Whiskey Island is one of Cleveland's most historic and strange places. It was once home to Lorenzo Carter's farm, a distillery, Irish immigrants (who occupied 22 streets!), the "pest house" hospital (which catered to victims of the unpleasant cholera epidemic of 1832), and no less than 13 saloons. Today it houses the mysterious Cargill salt mine, a marina, a quiet park, mountains of ore pellets and stone, a bevy of railroads, and what's left of the Hulett ore unloaders. The once mighty Huletts were massive steel monsters that dipped into the bellies of ships such as the Edward B. Greene and the Joe S. Morrow or the E.M. Ford. They scooped out the ore and deposited it into waiting railcars that would fuel our ravenous steel mills. The Huletts fell obsolete when self-unloading freighters became the norm, but a solid fight ensued over saving and preserving the industrial giants. Alas, they offered a reverent nod to our region's glorious past, but the Huletts were also the best piece of public art we've seen before or since. The effort to save them fizzled over the years, leaving two disassembled Huletts to rust unceremoniously amid a tangle of weeds and vines. Who says there are no dinosaur graveyards in Cleveland?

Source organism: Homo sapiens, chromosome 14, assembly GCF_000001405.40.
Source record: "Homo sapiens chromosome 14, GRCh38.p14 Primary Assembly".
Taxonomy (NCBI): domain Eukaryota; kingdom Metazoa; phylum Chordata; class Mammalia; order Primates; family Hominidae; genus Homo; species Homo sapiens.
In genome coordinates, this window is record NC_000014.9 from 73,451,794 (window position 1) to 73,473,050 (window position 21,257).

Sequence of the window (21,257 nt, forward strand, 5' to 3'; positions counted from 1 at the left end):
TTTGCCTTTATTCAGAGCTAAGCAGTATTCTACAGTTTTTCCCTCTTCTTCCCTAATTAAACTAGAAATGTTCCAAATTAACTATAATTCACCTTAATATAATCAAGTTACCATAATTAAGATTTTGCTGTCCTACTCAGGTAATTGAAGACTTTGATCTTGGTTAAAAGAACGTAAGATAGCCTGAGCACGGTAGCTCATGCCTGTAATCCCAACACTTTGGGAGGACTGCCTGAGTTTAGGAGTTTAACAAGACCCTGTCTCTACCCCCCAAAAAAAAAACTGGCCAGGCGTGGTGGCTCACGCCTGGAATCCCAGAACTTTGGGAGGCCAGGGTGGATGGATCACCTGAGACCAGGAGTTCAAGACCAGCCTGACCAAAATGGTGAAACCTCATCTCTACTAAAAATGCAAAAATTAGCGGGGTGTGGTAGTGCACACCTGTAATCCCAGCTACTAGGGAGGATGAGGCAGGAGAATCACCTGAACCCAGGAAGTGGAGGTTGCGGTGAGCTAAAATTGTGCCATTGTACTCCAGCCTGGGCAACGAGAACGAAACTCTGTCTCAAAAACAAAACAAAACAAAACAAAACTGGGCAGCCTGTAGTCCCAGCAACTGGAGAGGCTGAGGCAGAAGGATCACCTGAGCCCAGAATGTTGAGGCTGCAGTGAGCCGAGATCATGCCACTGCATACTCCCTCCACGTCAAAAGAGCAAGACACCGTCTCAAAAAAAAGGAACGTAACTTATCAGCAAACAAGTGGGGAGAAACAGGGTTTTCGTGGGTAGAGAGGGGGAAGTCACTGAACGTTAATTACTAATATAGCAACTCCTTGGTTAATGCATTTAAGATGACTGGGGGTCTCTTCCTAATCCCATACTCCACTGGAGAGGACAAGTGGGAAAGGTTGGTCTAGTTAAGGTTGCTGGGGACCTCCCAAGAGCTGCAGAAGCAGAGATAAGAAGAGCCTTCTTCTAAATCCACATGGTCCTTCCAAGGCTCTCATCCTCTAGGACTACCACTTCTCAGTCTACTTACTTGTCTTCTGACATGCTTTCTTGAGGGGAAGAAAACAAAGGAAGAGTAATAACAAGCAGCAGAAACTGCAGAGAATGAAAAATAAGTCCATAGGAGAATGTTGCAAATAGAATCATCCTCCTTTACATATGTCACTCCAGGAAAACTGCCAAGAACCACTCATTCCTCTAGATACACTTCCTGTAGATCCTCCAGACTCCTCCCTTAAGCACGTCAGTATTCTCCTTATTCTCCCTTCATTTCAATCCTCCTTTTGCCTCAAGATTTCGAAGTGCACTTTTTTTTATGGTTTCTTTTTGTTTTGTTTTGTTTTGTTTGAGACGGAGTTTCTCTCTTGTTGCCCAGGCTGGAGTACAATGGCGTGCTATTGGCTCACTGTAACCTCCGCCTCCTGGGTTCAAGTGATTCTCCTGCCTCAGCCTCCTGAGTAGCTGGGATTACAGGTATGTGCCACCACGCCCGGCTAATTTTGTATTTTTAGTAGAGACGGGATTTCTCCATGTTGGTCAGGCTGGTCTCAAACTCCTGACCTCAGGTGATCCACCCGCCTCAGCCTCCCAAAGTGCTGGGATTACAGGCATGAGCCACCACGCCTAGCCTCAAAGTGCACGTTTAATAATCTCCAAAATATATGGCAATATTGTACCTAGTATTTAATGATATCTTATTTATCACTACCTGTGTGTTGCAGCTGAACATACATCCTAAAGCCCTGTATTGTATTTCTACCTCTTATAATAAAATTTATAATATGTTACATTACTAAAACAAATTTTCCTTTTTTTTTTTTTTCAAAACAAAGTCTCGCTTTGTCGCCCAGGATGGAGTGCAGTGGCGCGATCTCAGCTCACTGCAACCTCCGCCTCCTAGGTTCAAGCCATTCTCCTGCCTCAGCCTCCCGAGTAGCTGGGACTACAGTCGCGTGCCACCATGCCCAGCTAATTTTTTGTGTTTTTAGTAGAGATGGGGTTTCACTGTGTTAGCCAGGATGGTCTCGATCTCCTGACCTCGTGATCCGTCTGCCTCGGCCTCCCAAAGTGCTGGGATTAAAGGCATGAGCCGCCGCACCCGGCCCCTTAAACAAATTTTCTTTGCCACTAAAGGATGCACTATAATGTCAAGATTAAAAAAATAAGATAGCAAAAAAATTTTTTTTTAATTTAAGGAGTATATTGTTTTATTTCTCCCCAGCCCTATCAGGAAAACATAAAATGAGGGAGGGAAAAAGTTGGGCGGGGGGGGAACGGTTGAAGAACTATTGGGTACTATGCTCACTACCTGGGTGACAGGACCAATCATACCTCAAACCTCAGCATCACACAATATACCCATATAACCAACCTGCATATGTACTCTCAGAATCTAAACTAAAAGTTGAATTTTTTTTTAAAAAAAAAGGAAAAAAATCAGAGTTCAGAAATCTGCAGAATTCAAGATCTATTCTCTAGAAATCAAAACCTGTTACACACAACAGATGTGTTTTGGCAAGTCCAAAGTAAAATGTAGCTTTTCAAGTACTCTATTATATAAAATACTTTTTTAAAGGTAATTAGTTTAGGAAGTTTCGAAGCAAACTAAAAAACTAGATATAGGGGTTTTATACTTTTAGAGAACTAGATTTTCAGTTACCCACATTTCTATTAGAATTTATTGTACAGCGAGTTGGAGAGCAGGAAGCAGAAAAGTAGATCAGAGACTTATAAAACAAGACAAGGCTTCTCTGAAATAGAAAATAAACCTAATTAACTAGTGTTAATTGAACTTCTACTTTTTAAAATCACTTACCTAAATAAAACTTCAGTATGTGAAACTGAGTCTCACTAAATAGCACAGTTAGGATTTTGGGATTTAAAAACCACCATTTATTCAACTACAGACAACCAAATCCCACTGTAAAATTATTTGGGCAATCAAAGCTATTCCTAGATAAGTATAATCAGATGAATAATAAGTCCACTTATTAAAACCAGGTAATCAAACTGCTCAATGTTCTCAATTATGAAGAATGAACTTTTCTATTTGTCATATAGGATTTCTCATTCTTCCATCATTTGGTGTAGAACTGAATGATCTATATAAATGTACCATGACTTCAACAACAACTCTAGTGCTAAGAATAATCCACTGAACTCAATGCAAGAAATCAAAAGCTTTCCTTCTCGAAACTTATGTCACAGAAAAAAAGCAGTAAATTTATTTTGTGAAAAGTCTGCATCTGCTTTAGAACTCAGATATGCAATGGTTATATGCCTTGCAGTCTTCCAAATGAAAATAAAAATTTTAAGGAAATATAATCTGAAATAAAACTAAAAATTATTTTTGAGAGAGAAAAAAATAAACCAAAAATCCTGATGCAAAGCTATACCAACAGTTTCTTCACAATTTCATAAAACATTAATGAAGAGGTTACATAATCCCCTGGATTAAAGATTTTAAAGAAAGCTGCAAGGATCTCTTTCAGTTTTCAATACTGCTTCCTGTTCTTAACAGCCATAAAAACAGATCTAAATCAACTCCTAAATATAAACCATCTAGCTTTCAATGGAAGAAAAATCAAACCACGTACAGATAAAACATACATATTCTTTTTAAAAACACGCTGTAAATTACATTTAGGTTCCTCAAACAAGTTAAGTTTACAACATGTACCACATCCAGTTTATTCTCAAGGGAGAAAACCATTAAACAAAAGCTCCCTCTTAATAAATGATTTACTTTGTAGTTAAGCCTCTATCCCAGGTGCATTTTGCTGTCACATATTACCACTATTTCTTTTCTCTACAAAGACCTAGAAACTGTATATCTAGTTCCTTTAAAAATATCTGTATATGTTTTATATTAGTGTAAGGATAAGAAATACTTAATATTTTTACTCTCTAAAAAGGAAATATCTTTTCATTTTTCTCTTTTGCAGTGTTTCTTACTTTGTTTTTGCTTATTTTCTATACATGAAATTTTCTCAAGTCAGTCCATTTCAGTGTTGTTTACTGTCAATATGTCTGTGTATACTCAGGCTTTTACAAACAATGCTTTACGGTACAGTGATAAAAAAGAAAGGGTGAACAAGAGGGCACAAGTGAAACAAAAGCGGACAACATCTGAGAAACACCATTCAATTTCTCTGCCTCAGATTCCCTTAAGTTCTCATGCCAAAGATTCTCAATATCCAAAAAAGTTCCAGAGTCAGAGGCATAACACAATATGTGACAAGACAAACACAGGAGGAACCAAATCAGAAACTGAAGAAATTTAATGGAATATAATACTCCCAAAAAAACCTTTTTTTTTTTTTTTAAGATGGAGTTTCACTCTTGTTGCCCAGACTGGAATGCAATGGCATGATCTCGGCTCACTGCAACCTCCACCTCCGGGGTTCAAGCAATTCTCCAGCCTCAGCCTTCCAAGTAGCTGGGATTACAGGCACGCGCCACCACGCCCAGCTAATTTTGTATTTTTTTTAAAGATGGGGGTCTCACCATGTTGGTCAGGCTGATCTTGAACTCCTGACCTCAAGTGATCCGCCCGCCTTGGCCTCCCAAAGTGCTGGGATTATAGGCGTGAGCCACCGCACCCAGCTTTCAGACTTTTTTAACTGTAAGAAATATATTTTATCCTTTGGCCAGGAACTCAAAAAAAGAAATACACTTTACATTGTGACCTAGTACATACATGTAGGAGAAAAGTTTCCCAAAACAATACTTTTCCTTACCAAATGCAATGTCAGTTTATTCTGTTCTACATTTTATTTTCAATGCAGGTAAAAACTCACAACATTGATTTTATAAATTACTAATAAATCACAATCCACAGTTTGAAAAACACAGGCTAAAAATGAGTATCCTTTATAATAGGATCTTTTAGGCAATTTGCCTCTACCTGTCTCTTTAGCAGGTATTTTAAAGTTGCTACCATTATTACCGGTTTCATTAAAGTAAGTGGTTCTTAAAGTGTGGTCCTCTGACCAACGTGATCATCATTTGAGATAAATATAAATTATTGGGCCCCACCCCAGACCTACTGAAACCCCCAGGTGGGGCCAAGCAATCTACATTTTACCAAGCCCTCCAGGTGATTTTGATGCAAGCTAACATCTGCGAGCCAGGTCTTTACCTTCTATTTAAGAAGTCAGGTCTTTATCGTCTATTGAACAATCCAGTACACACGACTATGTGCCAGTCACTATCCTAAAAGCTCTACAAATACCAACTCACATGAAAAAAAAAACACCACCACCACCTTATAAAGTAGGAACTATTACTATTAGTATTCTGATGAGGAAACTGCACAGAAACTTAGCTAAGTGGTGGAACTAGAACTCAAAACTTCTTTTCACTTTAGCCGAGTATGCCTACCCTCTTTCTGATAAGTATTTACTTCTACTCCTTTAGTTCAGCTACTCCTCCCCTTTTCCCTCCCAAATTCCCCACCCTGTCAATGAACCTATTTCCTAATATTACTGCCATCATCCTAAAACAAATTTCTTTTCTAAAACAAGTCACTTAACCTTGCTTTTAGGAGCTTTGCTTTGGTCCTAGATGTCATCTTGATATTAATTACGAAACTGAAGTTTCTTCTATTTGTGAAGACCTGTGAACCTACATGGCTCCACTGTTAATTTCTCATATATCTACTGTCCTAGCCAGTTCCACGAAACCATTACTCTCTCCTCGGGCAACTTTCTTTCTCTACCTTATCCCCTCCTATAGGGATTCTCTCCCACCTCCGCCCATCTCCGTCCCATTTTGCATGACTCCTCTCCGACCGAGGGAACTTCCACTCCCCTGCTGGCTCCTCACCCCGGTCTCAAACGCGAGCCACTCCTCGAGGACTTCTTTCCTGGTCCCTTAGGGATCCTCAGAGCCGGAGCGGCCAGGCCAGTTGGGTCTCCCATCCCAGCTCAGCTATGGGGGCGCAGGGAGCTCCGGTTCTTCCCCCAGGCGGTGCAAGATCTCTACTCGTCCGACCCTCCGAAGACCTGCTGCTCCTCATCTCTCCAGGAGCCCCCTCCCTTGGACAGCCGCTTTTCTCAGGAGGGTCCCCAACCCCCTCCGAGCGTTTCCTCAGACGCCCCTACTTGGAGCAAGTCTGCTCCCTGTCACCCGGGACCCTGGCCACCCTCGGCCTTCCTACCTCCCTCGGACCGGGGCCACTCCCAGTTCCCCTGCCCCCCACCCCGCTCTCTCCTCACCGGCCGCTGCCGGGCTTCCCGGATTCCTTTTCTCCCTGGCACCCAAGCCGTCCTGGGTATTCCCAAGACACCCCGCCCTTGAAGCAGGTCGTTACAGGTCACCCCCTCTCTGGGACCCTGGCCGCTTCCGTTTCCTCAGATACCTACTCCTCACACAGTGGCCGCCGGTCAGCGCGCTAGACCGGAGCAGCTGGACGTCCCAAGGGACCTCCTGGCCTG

Behind a fence adjacent to Ed Hauser Way, Whiskey Island, Cleveland